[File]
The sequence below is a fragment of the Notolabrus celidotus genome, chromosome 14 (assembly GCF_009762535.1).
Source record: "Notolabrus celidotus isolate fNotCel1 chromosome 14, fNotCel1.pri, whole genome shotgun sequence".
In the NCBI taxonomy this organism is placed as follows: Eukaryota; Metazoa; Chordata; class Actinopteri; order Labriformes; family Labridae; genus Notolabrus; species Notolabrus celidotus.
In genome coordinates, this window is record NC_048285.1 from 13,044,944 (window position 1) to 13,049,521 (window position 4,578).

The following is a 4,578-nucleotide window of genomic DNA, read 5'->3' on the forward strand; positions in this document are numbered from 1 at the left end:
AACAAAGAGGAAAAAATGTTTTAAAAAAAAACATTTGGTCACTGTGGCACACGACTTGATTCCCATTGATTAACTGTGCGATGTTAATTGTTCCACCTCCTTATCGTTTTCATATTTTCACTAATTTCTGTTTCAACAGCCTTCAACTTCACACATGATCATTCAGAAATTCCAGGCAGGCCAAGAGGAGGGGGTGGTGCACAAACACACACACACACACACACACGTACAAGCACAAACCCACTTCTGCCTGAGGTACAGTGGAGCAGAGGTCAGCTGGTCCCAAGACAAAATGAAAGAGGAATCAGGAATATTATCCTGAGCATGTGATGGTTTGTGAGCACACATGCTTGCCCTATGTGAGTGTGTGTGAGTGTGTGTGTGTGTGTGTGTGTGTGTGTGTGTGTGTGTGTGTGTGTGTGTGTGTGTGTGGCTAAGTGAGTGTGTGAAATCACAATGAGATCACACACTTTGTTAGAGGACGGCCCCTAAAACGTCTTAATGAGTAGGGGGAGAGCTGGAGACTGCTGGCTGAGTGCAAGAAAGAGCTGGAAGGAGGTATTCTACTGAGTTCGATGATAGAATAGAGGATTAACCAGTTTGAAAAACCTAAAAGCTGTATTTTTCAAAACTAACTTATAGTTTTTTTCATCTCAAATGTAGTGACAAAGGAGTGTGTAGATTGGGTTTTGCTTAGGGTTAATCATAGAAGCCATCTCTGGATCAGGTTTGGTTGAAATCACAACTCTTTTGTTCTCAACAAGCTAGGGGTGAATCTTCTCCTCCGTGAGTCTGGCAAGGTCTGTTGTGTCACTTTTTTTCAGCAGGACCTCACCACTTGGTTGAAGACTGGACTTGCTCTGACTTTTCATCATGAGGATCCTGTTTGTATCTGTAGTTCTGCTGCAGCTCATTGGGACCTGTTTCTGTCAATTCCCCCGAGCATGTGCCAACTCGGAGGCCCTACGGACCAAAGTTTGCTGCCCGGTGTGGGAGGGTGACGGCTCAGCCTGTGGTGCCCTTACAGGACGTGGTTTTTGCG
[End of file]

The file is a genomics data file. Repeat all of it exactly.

The sequence below is a fragment of the Notolabrus celidotus genome, chromosome 14 (assembly GCF_009762535.1).
Source record: "Notolabrus celidotus isolate fNotCel1 chromosome 14, fNotCel1.pri, whole genome shotgun sequence".
In the NCBI taxonomy this organism is placed as follows: Eukaryota; Metazoa; Chordata; class Actinopteri; order Labriformes; family Labridae; genus Notolabrus; species Notolabrus celidotus.
In genome coordinates, this window is record NC_048285.1 from 13,044,944 (window position 1) to 13,049,521 (window position 4,578).

The following is a 4,578-nucleotide window of genomic DNA, read 5'->3' on the forward strand; positions in this document are numbered from 1 at the left end:
AACAAAGAGGAAAAAATGTTTTAAAAAAAAACATTTGGTCACTGTGGCACACGACTTGATTCCCATTGATTAACTGTGCGATGTTAATTGTTCCACCTCCTTATCGTTTTCATATTTTCACTAATTTCTGTTTCAACAGCCTTCAACTTCACACATGATCATTCAGAAATTCCAGGCAGGCCAAGAGGAGGGGGTGGTGCACAAACACACACACACACACACACACGTACAAGCACAAACCCACTTCTGCCTGAGGTACAGTGGAGCAGAGGTCAGCTGGTCCCAAGACAAAATGAAAGAGGAATCAGGAATATTATCCTGAGCATGTGATGGTTTGTGAGCACACATGCTTGCCCTATGTGAGTGTGTGTGAGTGTGTGTGTGTGTGTGTGTGTGTGTGTGTGTGTGTGTGTGTGTGTGTGTGTGTGTGTGGCTAAGTGAGTGTGTGAAATCACAATGAGATCACACACTTTGTTAGAGGACGGCCCCTAAAACGTCTTAATGAGTAGGGGGAGAGCTGGAGACTGCTGGCTGAGTGCAAGAAAGAGCTGGAAGGAGGTATTCTACTGAGTTCGATGATAGAATAGAGGATTAACCAGTTTGAAAAACCTAAAAGCTGTATTTTTCAAAACTAACTTATAGTTTTTTTCATCTCAAATGTAGTGACAAAGGAGTGTGTAGATTGGGTTTTGCTTAGGGTTAATCATAGAAGCCATCTCTGGATCAGGTTTGGTTGAAATCACAACTCTTTTGTTCTCAACAAGCTAGGGGTGAATCTTCTCCTCCGTGAGTCTGGCAAGGTCTGTTGTGTCACTTTTTTTCAGCAGGACCTCACCACTTGGTTGAAGACTGGACTTGCTCTGACTTTTCATCATGAGGATCCTGTTTGTATCTGTAGTTCTGCTGCAGCTCATTGGGACCTGTTTCTGTCAATTCCCCCGAGCATGTGCCAACTCGGAGGCCCTACGGACCAAAGTTTGCTGCCCGGTGTGGGAGGGTGACGGCTCAGCCTGTGGTGCCCTTACAGGACGTGGTTTTTGCG